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Escherichia coli cause the majority of urinary tract infections (UTIs). Virulence plays an important role in the initial stages of interaction with the host, facilitating colonization of the urinary tract tissue. The purpose of this study was to assess whether there is a relationship between virulence and antibiotic resistance in the persistence of uropathogenic E. coli strains. This study included five patients with UTI between 2001 and 2009. The antibiotic resistance phenotype of 29 E. coli isolates was determined by the disk diffusion method. Clonal relationship was determined through M13 polymerase chain reaction (PCR) fingerprinting. Phylogeny, virulence factors, β-lactamases, and replicon typing were studied through PCR. Antibiogram profiles were found from different patients and corresponded to CTX-M-2, CTX-M-15, CTX-M-32, and TEM-52 enzymes. Plasmids belonged essentially to incompatibility group IncF. No clonal relationship was observed among isolates from different patients, except for patients 4 and 5. Phylogenetic group A was predominant. Our work showed that commensal group A possesses the same virulence factors as the pathogenic groups B1 and D. E. coli common pilus and type 1 fimbriae could play an important role in the persistence in the host and in symptomatic UTI, respectively, which, combined with extended-spectrum β-lactamases (ESBLs), are a cause of the dissemination of microorganisms in the hospital and the community.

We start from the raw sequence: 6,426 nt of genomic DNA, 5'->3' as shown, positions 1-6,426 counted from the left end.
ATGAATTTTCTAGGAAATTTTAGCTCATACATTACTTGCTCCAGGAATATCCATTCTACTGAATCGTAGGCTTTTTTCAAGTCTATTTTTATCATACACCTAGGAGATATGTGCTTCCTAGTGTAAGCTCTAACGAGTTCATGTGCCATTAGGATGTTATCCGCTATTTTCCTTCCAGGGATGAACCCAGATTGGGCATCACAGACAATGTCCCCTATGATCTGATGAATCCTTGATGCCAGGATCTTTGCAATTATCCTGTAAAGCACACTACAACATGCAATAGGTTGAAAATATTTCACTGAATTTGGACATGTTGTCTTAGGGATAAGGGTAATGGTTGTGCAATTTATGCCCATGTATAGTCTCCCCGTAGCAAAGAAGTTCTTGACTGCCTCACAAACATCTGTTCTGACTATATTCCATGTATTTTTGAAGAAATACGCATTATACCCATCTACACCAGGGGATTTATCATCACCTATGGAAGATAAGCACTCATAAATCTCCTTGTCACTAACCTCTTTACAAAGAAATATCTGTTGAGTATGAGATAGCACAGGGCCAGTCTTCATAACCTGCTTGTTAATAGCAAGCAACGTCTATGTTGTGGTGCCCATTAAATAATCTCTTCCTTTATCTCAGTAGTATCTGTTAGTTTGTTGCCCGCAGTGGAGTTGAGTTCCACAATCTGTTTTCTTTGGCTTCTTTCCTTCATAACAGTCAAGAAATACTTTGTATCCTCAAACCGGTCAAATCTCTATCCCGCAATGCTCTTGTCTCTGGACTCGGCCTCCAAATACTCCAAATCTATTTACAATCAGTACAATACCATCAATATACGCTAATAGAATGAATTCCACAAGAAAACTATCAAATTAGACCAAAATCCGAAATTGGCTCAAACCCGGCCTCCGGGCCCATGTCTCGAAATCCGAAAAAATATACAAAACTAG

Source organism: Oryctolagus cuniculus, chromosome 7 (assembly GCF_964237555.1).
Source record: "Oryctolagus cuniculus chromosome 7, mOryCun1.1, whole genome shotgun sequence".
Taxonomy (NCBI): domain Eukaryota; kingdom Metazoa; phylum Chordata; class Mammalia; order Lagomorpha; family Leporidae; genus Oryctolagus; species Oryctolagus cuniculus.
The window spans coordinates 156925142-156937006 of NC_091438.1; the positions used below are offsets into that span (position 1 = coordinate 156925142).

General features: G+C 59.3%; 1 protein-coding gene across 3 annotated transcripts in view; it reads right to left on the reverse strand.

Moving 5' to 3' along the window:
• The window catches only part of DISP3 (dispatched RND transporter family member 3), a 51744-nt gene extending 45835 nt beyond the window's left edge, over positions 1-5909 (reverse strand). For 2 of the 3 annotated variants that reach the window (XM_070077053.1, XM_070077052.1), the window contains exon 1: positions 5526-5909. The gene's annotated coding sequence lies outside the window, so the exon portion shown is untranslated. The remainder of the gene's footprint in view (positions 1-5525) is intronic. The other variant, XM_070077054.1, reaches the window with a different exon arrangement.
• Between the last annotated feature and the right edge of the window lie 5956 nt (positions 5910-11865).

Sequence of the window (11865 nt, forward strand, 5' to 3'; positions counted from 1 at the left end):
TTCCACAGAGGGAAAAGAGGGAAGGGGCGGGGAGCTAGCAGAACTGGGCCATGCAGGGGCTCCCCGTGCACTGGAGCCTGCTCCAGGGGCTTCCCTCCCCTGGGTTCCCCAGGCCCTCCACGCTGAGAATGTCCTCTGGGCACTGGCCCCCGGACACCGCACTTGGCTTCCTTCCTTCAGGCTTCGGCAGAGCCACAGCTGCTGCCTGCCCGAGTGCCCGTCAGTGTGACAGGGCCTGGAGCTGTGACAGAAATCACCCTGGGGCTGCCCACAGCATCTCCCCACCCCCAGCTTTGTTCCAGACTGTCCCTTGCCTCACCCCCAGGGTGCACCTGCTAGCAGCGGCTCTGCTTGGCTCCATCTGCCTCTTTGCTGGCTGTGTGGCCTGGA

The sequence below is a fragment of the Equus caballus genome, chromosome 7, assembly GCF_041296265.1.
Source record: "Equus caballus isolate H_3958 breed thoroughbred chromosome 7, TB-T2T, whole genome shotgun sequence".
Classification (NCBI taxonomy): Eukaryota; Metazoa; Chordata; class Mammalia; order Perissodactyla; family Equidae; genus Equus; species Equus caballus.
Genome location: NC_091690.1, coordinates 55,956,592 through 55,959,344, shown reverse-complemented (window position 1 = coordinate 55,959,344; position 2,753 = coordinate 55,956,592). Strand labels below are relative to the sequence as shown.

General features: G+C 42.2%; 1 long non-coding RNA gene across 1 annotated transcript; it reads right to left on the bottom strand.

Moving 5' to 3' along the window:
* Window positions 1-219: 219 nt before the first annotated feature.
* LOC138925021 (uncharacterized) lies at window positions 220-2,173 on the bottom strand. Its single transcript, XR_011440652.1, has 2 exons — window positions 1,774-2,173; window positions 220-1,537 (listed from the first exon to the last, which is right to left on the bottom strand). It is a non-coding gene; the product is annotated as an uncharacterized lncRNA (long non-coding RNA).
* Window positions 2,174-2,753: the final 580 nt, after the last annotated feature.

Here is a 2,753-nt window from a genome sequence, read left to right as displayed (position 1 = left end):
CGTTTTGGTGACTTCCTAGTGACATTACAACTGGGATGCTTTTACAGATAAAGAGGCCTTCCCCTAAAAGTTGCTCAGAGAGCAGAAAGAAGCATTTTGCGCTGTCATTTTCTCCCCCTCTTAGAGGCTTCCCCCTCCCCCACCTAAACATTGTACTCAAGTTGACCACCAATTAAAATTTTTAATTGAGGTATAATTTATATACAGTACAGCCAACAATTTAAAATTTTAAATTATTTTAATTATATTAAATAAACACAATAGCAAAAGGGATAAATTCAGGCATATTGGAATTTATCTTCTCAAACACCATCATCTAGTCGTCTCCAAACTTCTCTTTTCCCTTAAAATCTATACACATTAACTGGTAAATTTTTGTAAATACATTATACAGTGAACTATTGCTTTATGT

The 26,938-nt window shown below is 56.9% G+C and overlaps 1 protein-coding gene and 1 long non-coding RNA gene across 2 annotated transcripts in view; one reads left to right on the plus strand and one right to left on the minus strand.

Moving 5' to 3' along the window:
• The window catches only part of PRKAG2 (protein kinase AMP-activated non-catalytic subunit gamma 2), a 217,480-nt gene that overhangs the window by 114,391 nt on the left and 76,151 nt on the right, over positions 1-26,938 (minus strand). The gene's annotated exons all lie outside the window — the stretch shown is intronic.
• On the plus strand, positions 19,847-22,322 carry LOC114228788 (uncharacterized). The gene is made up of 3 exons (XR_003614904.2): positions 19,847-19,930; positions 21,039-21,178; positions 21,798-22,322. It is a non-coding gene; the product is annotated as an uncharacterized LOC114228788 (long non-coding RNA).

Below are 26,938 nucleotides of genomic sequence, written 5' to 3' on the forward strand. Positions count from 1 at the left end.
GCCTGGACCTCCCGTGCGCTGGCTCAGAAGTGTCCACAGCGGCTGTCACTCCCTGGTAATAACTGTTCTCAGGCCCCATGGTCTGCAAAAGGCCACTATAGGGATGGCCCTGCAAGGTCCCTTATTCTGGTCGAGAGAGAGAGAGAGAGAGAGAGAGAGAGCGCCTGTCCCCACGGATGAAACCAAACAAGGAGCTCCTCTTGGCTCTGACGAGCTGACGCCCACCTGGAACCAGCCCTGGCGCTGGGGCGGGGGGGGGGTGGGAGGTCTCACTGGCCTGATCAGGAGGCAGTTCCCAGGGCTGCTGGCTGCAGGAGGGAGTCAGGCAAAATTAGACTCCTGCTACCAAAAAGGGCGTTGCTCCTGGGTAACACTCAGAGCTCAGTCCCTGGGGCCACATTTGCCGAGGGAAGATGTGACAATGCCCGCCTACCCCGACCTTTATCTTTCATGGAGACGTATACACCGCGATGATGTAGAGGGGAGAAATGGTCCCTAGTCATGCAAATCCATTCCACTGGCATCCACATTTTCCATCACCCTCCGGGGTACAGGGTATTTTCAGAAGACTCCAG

Laboratório de Microbiologia, Centro de Estudos de Ciências Farmacêuticas, Faculdade de Farmácia, Universidade de Lisboa, Av. Prof. Gama Pinto, 1649-003, Lisboa, Portugal.
This article was published in the following journal.
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Strains of Escherichia coli that preferentially grow and persist within the urinary tract. They exhibit certain virulence factors and strategies that cause urinary tract infections.
Strains of ESCHERICHIA COLI that are a subgroup of SHIGA-TOXIGENIC ESCHERICHIA COLI. They cause non-bloody and bloody DIARRHEA; HEMOLYTIC UREMIC SYNDROME; and hemorrhagic COLITIS. An important member of this subgroup is ESCHERICHIA COLI O157-H7.
Strains of ESCHERICHIA COLI characterized by attaching-and-effacing histopathology. These strains of bacteria intimately adhere to the epithelial cell membrane and show effacement of microvilli. In developed countries they are associated with INFANTILE DIARRHEA and infantile GASTROENTERITIS and, in contrast to ETEC strains, do not produce ENDOTOXINS.
A species of gram-negative, facultatively anaerobic, rod-shaped bacteria (GRAM-NEGATIVE FACULTATIVELY ANAEROBIC RODS) commonly found in the lower part of the intestine of warm-blooded animals. It is usually nonpathogenic, but some strains are known to produce DIARRHEA and pyogenic infections. Pathogenic strains (virotypes) are classified by their specific pathogenic mechanisms such as toxins (ENTEROTOXIGENIC ESCHERICHIA COLI), etc.
Strains of ESCHERICHIA COLI with the ability to produce at least one or more of at least two antigenically distinct, usually bacteriophage-mediated cytotoxins: SHIGA TOXIN 1 and SHIGA TOXIN 2. These bacteria can cause severe disease in humans including bloody DIARRHEA and HEMOLYTIC UREMIC SYNDROME.
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MRSA (methicillin-resistant Staphylococcus aureus)
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